China Approves 197 Blockchain Firms, Baidu and Alibaba Listed

Besides start-up companies, the affiliates of technology giants such as Alibaba, Baidu and Tencent appeared in the list.

China’s top-level internet censorship agency has unveiled the first round of firms that were successful in their applications to begin their blockchain-related services in the country.

Besides start-up companies, the affiliates of technology giants such as Alibaba, Baidu, and Tencent appeared in the list of firms exploring blockchain’s potential uses, which included a total of 197 businesses. Their blockchain-related initiatives with the names like Baidu Blockchain Engine (BBE), Alibaba Cloud Blockchain-as-a-Service (BaaS), Tencent BaaS (TBaaS) and the BaaS platform owned by JD.com were among the companies featured in the list.

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For instance, Baidu’s crypto product is called ‘Super Chain’ and is compatible with Bitcoin and Ethereum mining operations. The local equivalent of Google has been in the limelight for being one of prosperous IT companies originating from China.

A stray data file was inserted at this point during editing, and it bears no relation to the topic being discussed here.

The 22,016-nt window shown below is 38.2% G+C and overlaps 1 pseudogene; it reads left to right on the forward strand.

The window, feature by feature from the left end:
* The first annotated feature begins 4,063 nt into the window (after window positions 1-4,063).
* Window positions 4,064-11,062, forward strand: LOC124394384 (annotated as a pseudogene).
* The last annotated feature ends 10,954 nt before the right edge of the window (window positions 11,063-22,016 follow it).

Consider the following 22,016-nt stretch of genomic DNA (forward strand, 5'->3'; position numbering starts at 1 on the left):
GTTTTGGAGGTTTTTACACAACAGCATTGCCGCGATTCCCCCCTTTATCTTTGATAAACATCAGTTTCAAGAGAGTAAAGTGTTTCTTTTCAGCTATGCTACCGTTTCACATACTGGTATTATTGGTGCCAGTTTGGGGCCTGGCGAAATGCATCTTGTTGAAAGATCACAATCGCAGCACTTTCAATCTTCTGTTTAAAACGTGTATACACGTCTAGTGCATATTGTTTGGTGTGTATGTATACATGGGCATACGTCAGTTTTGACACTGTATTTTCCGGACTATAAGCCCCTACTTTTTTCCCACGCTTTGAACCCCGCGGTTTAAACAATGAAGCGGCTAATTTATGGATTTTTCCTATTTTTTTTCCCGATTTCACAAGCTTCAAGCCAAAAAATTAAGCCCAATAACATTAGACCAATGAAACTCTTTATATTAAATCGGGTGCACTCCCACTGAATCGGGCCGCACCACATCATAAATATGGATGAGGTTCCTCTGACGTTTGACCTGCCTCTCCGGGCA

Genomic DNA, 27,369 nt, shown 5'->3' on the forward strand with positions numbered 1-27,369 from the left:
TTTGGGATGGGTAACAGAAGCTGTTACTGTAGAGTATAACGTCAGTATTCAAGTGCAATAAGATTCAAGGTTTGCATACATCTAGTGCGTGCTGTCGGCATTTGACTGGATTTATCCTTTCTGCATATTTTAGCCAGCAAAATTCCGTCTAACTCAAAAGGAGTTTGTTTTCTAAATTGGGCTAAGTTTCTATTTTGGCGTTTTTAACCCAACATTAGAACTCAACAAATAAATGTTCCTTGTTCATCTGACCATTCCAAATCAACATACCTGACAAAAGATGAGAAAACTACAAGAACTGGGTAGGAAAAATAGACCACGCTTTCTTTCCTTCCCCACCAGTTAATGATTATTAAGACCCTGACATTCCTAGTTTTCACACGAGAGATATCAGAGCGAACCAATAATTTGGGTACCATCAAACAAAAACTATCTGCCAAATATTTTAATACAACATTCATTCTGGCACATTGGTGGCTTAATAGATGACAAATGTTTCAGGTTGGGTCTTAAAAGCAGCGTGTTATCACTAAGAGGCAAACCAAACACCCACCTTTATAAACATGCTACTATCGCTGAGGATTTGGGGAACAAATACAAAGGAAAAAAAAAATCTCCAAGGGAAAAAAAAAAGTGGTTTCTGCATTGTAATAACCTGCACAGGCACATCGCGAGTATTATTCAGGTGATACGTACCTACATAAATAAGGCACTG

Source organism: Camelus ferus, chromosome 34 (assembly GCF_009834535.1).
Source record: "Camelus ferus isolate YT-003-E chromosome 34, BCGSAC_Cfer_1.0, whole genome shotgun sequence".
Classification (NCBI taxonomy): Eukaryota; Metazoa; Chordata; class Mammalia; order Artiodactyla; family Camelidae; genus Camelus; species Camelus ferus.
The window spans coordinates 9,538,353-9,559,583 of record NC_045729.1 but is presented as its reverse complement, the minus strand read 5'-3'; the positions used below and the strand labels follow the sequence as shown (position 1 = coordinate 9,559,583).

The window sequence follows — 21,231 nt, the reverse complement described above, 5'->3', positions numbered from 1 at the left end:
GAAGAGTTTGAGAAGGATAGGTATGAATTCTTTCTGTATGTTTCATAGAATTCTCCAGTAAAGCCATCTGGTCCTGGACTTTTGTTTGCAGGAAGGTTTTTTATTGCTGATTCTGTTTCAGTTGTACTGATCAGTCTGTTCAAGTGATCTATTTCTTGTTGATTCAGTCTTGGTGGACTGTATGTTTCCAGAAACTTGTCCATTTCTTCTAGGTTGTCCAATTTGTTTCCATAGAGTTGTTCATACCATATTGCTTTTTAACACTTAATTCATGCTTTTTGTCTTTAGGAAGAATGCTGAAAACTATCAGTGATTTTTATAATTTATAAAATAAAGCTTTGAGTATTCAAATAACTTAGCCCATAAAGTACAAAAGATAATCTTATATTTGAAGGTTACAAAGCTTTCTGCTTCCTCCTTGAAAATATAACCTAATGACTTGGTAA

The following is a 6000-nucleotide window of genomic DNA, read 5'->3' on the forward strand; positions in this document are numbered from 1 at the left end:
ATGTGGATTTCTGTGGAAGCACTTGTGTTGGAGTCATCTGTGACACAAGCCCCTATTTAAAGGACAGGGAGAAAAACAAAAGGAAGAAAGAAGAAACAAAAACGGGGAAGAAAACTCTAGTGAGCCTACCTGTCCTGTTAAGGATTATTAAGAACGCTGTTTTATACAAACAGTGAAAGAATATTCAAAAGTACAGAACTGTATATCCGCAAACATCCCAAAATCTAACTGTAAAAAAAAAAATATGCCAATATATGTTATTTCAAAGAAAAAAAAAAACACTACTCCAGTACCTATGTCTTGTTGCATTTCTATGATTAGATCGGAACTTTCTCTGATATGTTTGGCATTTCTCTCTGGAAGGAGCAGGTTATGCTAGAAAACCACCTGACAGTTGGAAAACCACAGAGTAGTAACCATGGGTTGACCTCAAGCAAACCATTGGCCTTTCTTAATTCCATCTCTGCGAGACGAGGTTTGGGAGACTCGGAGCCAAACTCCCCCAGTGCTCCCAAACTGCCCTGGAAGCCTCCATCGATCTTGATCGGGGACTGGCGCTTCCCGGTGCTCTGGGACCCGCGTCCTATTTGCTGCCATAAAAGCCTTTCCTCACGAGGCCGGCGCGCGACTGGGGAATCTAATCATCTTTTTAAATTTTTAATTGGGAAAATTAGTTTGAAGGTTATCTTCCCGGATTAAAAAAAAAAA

According to the listing issued by the Cyberspace Administration of China – the country’s central internet regulator –  logistics, government, and medical services are areas that their providers obtained the largest number of approvals.  The authorized companies are not allowed to use the blockchain technology for any commercial purpose.

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Earlier this year, China‘s regulators approved a set of regulation for blockchain service providers in the country which came into effect by the middle of February.

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With the rules set in place, companies that do not comply would be initially issued a warning and the failure to act within the specified timeline would result in a fine, the range of which depends on the severity of the offense.

In addition, law enforcement must be able to access data posted on the blockchain when necessary, while providers must keep records about transactions and other relevant information and report illegal use to authorities.

China previously declared war against cryptocurrencies, prohibiting initial coin offerings and clamping down on its promoters. But China’s raid on the virtual asset class, which started in ‎‎September 2017, failed to dampen local investors’ ‎enthusiasm, as many have resorted to other channels to get ‎around the crackdown. ‎

Despite such reservations, the government supported the underlying blockchain technology to revolutionize economic sectors and even included the technology in its roadmap for the nation’s development by 2020.

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